The twin brothers who built a sports media brand around coverage of high school athletes added some big-name players to their investment roster: NBA All-Star Dwyane Wade, Grammy-winning recording artist Drake and Otter Media.
“Were one of the largest sports media brands in the U.S. for kids as young as 16,” said Brandon Deyo.
Mars Reel got it start as the solution to a practical problem: how does a kid growing up in a single-parent household in Rockville, Maryland, without the resources to attend some pricy training camp, attract the attention of college scouts?
Bradley Deyo posed that question to a college basketball coach, who suggested that the young players prospects might improve if the coach could watch video of him playing competitively against incoming recruits.The brothers posted a highlight reel on YouTube, hoping to grab the attention of college recruiters.
That video didnt lead to a college scholarship, but it did attract plenty of notice.
“These athletes had followings,” said Brandon Deyo.
The brothers, who had been enrolled at the University of Maryland, dropped out in their sophomore year to launch their business. They initially produced and distributed short-form highlight videos of high school basketball players.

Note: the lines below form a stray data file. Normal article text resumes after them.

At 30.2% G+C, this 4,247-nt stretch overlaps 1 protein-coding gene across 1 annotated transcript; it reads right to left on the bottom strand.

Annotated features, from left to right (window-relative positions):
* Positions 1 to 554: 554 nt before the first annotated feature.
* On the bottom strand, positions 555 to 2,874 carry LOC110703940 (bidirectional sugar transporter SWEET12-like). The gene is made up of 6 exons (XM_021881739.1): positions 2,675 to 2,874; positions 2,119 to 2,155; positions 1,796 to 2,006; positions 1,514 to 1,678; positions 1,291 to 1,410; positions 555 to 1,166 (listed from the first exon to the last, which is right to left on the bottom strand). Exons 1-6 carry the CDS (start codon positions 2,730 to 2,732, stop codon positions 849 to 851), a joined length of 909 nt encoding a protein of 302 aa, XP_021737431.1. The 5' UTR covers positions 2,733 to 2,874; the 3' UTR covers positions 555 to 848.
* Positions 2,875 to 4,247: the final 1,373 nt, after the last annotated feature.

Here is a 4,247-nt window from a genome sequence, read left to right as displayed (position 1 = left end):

The company evolved to producer longer-form programs such as Mars Reel Chronicles, a video diary series following the lives of up-and-coming basketball players, and Life on Mars, a documentary series profiling athletes who overcome long odds to accomplish their dreams.
Now, they boast a network of hundreds of reporters and video journalists who cover games around the country. The focus has expanded to include high school football and womens hoops. And the audience is growing: Mars Reel videos attract about 30 million views a month.
“Mars Reel is a true innovator and we are exited to invest in young, passionate entrepreneurs like Brandon and Bradley, who know and understand their audience,” Otter Media CEO Tony Goncalves said in a statement.